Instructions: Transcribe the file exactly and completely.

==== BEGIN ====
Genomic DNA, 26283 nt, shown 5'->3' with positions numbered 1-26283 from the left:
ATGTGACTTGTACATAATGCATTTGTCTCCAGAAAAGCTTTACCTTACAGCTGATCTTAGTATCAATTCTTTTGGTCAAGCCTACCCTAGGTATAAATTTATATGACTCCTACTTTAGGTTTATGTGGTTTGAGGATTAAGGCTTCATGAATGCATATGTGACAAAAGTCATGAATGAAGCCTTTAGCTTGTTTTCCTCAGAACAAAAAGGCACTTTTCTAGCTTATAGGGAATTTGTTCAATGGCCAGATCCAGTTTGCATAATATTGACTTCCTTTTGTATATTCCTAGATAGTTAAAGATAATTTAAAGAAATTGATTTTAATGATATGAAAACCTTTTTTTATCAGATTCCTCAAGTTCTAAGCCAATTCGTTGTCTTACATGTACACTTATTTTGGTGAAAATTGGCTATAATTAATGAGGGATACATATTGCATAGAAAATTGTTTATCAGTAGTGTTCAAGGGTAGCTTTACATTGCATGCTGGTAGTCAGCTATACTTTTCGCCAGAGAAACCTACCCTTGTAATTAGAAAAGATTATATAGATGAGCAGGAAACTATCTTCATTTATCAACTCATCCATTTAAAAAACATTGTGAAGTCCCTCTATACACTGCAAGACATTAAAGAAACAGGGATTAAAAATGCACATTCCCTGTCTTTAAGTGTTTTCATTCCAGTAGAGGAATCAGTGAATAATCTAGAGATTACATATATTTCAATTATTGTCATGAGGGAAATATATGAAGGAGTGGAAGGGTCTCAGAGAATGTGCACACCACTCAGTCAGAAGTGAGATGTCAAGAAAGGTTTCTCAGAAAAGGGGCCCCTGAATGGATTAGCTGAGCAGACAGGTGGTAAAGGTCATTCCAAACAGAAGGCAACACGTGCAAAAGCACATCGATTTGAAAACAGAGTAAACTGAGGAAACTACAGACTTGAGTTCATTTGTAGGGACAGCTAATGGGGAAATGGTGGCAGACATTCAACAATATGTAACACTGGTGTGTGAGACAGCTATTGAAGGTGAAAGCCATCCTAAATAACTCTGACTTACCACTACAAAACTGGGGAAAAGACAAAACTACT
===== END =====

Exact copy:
Genomic DNA, 26283 nt, shown 5'->3' with positions numbered 1-26283 from the left:
ATGTGACTTGTACATAATGCATTTGTCTCCAGAAAAGCTTTACCTTACAGCTGATCTTAGTATCAATTCTTTTGGTCAAGCCTACCCTAGGTATAAATTTATATGACTCCTACTTTAGGTTTATGTGGTTTGAGGATTAAGGCTTCATGAATGCATATGTGACAAAAGTCATGAATGAAGCCTTTAGCTTGTTTTCCTCAGAACAAAAAGGCACTTTTCTAGCTTATAGGGAATTTGTTCAATGGCCAGATCCAGTTTGCATAATATTGACTTCCTTTTGTATATTCCTAGATAGTTAAAGATAATTTAAAGAAATTGATTTTAATGATATGAAAACCTTTTTTTATCAGATTCCTCAAGTTCTAAGCCAATTCGTTGTCTTACATGTACACTTATTTTGGTGAAAATTGGCTATAATTAATGAGGGATACATATTGCATAGAAAATTGTTTATCAGTAGTGTTCAAGGGTAGCTTTACATTGCATGCTGGTAGTCAGCTATACTTTTCGCCAGAGAAACCTACCCTTGTAATTAGAAAAGATTATATAGATGAGCAGGAAACTATCTTCATTTATCAACTCATCCATTTAAAAAACATTGTGAAGTCCCTCTATACACTGCAAGACATTAAAGAAACAGGGATTAAAAATGCACATTCCCTGTCTTTAAGTGTTTTCATTCCAGTAGAGGAATCAGTGAATAATCTAGAGATTACATATATTTCAATTATTGTCATGAGGGAAATATATGAAGGAGTGGAAGGGTCTCAGAGAATGTGCACACCACTCAGTCAGAAGTGAGATGTCAAGAAAGGTTTCTCAGAAAAGGGGCCCCTGAATGGATTAGCTGAGCAGACAGGTGGTAAAGGTCATTCCAAACAGAAGGCAACACGTGCAAAAGCACATCGATTTGAAAACAGAGTAAACTGAGGAAACTACAGACTTGAGTTCATTTGTAGGGACAGCTAATGGGGAAATGGTGGCAGACATTCAACAATATGTAACACTGGTGTGTGAGACAGCTATTGAAGGTGAAAGCCATCCTAAATAACTCTGACTTACCACTACAAAACTGGGGAAAAGACAAAACTACT